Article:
MANILA — Presidential aspirants Vice President Leni Robredo and Senators Manny Pacquiao and Panfilo "Ping" Lacson discussed their economic agenda in a forum with business leaders Tuesday.
During the Arangkada Forum organized by the Joint Foreign Chambers of the Philippines and streamed live on Facebook, Lacson said he will first fully fund the Universal Health Care Act so it can provide health care coverage “to all Filipinos without the huge financial burden from out-of-pocket medical expenses.”
Despite the passage of the law, the government’s allocation for health has been “dismal”, he said.
“We will fund the high-cost requirement of the Universal Health Care Act to cover all barangays, provide subsidies for all indirect contributory populations, ensure optimal benefits for health care workers and achieve the target of one hospital bed per 800 population,” Lacson said.
The senator plans to support the business sector to make the country more “globally competitive”.
“It is high time that we do away over-regulation beyond our competition policy which does more harm than good to our partners in nation-building," he said.
Lacson also wants to provide financial assistance to micro, small and medium enterprises or MSMEs.
“Comprehensive and targeted fiscal stimulus packages, eviction and foreclosure moratoriums, lower interest figure loan programs from state-run financial institutions and employee retention incentives to encourage enterprises to literally go back to business,” he said.
Lacson is eyeing a "vigorous 'made in the Philippines’ campaign” to encourage more buying and consuming of Filipino products and services, boost the agriculture sector, complete the National Broadband Program, and fast-track the roll-out of the National ID system.
While he agrees that there is a “need to revisit the restrictions of foreign equity in certain industries or sectors” to boost economic growth, tinkering with the Philippine Constitution to accommodate possible amendments should be “dealt with utmost caution," he said.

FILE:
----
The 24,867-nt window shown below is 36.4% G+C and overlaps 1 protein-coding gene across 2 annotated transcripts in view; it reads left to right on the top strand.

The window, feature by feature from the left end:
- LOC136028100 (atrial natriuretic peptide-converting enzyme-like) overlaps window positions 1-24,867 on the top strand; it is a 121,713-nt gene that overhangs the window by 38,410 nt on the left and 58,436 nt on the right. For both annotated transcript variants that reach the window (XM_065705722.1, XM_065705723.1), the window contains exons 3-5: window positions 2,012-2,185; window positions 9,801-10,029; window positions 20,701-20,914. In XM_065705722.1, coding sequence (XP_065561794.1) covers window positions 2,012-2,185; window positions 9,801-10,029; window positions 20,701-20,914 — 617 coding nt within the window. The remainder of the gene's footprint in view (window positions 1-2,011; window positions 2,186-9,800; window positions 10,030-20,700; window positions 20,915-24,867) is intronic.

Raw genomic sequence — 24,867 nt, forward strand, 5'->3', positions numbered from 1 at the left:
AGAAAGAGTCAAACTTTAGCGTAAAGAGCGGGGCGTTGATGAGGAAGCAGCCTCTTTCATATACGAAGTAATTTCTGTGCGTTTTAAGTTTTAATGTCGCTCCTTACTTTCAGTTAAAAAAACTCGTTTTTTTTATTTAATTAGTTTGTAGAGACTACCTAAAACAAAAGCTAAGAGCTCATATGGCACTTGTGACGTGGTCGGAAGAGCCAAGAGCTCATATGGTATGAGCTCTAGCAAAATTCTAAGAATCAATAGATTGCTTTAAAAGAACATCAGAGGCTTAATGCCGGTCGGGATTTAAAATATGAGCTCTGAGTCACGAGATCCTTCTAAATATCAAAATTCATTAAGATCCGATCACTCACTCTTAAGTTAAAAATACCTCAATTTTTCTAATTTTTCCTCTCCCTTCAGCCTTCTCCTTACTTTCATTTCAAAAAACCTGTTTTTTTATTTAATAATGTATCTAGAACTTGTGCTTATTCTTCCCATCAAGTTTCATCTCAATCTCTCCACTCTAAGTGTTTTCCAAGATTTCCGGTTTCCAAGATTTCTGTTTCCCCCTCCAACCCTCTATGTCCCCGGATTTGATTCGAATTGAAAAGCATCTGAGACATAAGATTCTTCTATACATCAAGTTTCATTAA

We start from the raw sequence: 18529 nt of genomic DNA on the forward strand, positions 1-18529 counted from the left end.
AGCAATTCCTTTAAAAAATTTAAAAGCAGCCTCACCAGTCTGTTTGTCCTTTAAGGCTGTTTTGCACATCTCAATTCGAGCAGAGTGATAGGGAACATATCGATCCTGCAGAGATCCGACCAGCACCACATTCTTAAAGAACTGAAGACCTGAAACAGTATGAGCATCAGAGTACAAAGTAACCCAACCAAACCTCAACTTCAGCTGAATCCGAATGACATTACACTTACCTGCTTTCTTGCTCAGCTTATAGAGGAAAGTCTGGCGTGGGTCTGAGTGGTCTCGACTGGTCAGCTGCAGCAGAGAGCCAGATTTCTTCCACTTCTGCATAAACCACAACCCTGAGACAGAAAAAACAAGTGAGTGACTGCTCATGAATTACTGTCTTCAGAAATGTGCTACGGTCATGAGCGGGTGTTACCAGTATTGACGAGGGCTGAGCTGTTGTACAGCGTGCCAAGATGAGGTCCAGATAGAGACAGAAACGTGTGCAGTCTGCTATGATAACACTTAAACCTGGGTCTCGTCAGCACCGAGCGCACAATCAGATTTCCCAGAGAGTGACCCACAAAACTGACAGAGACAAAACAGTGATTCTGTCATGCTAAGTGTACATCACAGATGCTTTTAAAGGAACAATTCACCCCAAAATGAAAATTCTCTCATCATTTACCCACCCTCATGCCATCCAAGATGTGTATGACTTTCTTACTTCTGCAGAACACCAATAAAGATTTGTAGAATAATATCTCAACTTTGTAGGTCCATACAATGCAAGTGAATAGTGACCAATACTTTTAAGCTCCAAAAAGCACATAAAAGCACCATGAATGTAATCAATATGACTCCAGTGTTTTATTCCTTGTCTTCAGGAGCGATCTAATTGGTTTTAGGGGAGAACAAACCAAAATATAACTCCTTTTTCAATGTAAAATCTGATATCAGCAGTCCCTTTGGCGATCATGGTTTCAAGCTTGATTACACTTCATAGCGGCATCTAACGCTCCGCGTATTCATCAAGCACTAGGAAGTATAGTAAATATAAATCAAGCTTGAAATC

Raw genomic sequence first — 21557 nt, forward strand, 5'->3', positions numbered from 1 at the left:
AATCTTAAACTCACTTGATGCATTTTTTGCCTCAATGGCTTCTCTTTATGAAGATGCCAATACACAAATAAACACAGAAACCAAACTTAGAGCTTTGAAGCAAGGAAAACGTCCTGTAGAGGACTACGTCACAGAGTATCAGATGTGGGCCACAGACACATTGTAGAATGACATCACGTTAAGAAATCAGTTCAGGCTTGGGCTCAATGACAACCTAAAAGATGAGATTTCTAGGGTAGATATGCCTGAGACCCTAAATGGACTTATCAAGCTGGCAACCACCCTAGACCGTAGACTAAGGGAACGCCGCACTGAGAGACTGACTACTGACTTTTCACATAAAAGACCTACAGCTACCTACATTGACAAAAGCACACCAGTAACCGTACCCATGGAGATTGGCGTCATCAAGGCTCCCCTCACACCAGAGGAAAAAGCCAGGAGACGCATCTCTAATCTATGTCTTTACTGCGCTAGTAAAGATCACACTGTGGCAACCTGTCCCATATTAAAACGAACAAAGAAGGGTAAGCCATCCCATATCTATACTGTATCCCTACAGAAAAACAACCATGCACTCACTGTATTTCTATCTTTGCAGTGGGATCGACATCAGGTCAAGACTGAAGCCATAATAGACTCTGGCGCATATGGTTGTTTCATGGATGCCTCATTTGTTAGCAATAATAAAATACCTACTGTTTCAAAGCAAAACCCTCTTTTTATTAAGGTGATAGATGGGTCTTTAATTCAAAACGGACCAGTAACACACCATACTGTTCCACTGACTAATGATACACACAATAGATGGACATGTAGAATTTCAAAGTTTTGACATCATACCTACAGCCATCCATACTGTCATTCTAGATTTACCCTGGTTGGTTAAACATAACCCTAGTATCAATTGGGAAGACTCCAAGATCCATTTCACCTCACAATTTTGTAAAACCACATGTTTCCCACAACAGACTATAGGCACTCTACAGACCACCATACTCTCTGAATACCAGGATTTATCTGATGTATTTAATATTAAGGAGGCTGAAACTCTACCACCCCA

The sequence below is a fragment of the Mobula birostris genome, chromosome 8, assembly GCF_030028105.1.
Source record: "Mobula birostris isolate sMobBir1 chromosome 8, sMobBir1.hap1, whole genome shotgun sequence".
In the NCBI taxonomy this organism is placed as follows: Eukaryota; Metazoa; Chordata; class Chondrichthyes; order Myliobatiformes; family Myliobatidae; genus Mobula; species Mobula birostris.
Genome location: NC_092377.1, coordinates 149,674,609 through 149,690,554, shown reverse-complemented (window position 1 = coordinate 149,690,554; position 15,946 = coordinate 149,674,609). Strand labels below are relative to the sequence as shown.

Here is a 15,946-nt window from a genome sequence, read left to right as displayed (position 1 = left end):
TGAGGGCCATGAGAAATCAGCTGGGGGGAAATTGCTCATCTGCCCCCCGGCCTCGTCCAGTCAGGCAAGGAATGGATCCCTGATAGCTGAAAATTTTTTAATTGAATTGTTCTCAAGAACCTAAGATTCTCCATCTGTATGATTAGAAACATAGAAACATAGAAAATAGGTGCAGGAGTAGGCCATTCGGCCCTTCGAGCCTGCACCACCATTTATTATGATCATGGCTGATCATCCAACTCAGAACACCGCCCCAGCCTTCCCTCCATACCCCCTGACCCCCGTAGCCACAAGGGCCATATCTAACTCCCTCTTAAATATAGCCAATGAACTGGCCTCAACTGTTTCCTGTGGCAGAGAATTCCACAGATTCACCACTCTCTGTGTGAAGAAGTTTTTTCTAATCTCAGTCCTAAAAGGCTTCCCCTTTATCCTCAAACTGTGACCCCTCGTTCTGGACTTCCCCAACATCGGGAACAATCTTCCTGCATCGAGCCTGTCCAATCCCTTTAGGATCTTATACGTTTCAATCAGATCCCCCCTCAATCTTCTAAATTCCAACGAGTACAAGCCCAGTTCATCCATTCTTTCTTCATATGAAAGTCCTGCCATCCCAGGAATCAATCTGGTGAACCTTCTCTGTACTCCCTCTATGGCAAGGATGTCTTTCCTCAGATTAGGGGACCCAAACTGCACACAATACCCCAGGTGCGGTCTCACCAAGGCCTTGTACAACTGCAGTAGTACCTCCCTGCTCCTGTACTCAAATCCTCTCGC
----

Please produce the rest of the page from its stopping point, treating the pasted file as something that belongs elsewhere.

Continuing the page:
“Opening the Constitution for possible amendment or revision, despite the intent to only revise the economic provisions will open doors for opportunities to revise even the present restrictions on our political system to suit personal interest, he said.
For Pacquiao, his economic agenda is “anchored on stopping corruption”.
“Our country and our people have remained poor and will remain poor if we cannot take out corruption from its roots. Matagal na tayong pinagsasamantalahan ng mga kawatan sa pamahalaan dahil patuloy natin silang binibigyan ng karapangyarihan,” he said.
“Kapag walang korupsyon, gaganda ang ating investment climate, mapapababa natin sa 15% ang ating corporate tax. Matutustusan natin ang mga proyekto na magpapa baba sa presyo ng koryente ... at sa lahat ng pangunahing bilihin at mapabilis ang internet signal."
Pacquiao also vowed to jail those who stole money from the government.
Robredo's economic agenda meanwhile lies on the factor that the next government must be trustworthy, empowering and agile.
“When rules are unevenly applied, when they are changed in the middle of the game to favor one interest over another when government cannot be trusted to keep its word, then the economic environment becomes unpredictable. It is this unpredictability that breeds lack of confidence and keeps investments away,” she said.
“Conversely, a credible and trustworthy environment inspires confidence because investors will know rules will be followed ... outcomes will be more predictable, projections more reliable and horizons come into clearer view,” she said.
To restore trust in the government, Robredo said her government will “establish a professionalized bureaucracy," fix points of corruption in the government, use science as basis for decision-making, and “minimize the arbitrariness of systems."
She also wants government to empower businesses by encouraging them to help with problem-solving, “rather than one that is overly fixated on restrictions and merely waits to pounce and penalize those who step an inch out of line”.
“It is a government that listens and actively builds a workable and dynamic consensus with stakeholders, understanding that national progress is shared by all. We will create spaces for such engagements. One mechanism we will revive is the National Competitiveness Council," Robredo said.
Harnessing technology and improving digitalization in the Philippines is also part of her economic agenda.
“For some industries, the private sector is raring to go, but it is the tentativeness of regulators, sometimes due to political considerations that hold up the process,” Robredo said.